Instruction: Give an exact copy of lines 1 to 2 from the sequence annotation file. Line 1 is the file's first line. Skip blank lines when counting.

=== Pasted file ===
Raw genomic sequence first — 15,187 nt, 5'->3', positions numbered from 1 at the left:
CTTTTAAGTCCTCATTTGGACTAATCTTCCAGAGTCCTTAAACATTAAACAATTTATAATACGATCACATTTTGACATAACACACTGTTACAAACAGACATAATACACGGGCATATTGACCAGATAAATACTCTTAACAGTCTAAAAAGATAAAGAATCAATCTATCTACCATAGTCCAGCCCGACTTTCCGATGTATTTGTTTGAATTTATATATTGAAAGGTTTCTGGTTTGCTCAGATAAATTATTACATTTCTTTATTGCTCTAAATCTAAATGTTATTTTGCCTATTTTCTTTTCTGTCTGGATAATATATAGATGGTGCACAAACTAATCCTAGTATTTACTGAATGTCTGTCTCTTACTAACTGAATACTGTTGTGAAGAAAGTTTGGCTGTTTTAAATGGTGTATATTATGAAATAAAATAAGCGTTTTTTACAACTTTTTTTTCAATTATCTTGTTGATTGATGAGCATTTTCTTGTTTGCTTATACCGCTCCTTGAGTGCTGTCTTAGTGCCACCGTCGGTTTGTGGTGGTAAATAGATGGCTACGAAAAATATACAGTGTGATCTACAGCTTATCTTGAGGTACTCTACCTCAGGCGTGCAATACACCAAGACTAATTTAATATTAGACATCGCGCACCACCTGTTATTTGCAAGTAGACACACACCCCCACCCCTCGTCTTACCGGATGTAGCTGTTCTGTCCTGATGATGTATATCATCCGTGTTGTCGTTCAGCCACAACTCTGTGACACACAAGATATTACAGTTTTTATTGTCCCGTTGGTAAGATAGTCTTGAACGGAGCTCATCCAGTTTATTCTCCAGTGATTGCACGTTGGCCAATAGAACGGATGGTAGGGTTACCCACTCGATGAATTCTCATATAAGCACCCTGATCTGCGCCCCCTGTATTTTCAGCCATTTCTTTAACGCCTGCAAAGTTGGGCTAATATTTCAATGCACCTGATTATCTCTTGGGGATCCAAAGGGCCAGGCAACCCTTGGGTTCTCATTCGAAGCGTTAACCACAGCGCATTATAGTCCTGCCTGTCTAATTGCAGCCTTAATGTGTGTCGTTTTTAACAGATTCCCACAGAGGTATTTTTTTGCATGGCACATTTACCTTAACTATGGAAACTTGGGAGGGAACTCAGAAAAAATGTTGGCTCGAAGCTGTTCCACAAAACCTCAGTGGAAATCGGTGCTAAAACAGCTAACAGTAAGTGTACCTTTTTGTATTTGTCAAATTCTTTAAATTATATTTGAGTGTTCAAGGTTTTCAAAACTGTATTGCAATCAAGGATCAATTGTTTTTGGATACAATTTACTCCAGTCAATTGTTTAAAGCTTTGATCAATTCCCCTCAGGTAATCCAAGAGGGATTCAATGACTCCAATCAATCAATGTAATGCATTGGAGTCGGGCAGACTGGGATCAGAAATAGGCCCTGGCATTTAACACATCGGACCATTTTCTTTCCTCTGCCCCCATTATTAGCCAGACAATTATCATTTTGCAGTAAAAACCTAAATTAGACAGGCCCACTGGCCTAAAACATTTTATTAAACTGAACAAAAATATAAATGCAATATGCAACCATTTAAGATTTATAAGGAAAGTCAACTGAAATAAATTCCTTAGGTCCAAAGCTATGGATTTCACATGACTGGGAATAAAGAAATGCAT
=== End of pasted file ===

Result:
Raw genomic sequence first — 15,187 nt, 5'->3', positions numbered from 1 at the left:
CTTTTAAGTCCTCATTTGGACTAATCTTCCAGAGTCCTTAAACATTAAACAATTTATAATACGATCACATTTTGACATAACACACTGTTACAAACAGACATAATACACGGGCATATTGACCAGATAAATACTCTTAACAGTCTAAAAAGATAAAGAATCAATCTATCTACCATAGTCCAGCCCGACTTTCCGATGTATTTGTTTGAATTTATATATTGAAAGGTTTCTGGTTTGCTCAGATAAATTATTACATTTCTTTATTGCTCTAAATCTAAATGTTATTTTGCCTATTTTCTTTTCTGTCTGGATAATATATAGATGGTGCACAAACTAATCCTAGTATTTACTGAATGTCTGTCTCTTACTAACTGAATACTGTTGTGAAGAAAGTTTGGCTGTTTTAAATGGTGTATATTATGAAATAAAATAAGCGTTTTTTACAACTTTTTTTTCAATTATCTTGTTGATTGATGAGCATTTTCTTGTTTGCTTATACCGCTCCTTGAGTGCTGTCTTAGTGCCACCGTCGGTTTGTGGTGGTAAATAGATGGCTACGAAAAATATACAGTGTGATCTACAGCTTATCTTGAGGTACTCTACCTCAGGCGTGCAATACACCAAGACTAATTTAATATTAGACATCGCGCACCACCTGTTATTTGCAAGTAGACACACACCCCCACCCCTCGTCTTACCGGATGTAGCTGTTCTGTCCTGATGATGTATATCATCCGTGTTGTCGTTCAGCCACAACTCTGTGACACACAAGATATTACAGTTTTTATTGTCCCGTTGGTAAGATAGTCTTGAACGGAGCTCATCCAGTTTATTCTCCAGTGATTGCACGTTGGCCAATAGAACGGATGGTAGGGTTACCCACTCGATGAATTCTCATATAAGCACCCTGATCTGCGCCCCCTGTATTTTCAGCCATTTCTTTAACGCCTGCAAAGTTGGGCTAATATTTCAATGCACCTGATTATCTCTTGGGGATCCAAAGGGCCAGGCAACCCTTGGGTTCTCATTCGAAGCGTTAACCACAGCGCATTATAGTCCTGCCTGTCTAATTGCAGCCTTAATGTGTGTCGTTTTTAACAGATTCCCACAGAGGTATTTTTTTGCATGGCACATTTACCTTAACTATGGAAACTTGGGAGGGAACTCAGAAAAAATGTTGGCTCGAAGCTGTTCCACAAAACCTCAGTGGAAATCGGTGCTAAAACAGCTAACAGTAAGTGTACCTTTTTGTATTTGTCAAATTCTTTAAATTATATTTGAGTGTTCAAGGTTTTCAAAACTGTATTGCAATCAAGGATCAATTGTTTTTGGATACAATTTACTCCAGTCAATTGTTTAAAGCTTTGATCAATTCCCCTCAGGTAATCCAAGAGGGATTCAATGACTCCAATCAATCAATGTAATGCATTGGAGTCGGGCAGACTGGGATCAGAAATAGGCCCTGGCATTTAACACATCGGACCATTTTCTTTCCTCTGCCCCCATTATTAGCCAGACAATTATCATTTTGCAGTAAAAACCTAAATTAGACAGGCCCACTGGCCTAAAACATTTTATTAAACTGAACAAAAATATAAATGCAATATGCAACCATTTAAGATTTATAAGGAAAGTCAACTGAAATAAATTCCTTAGGTCCAAAGCTATGGATTTCACATGACTGGGAATAAAGAAATGCAT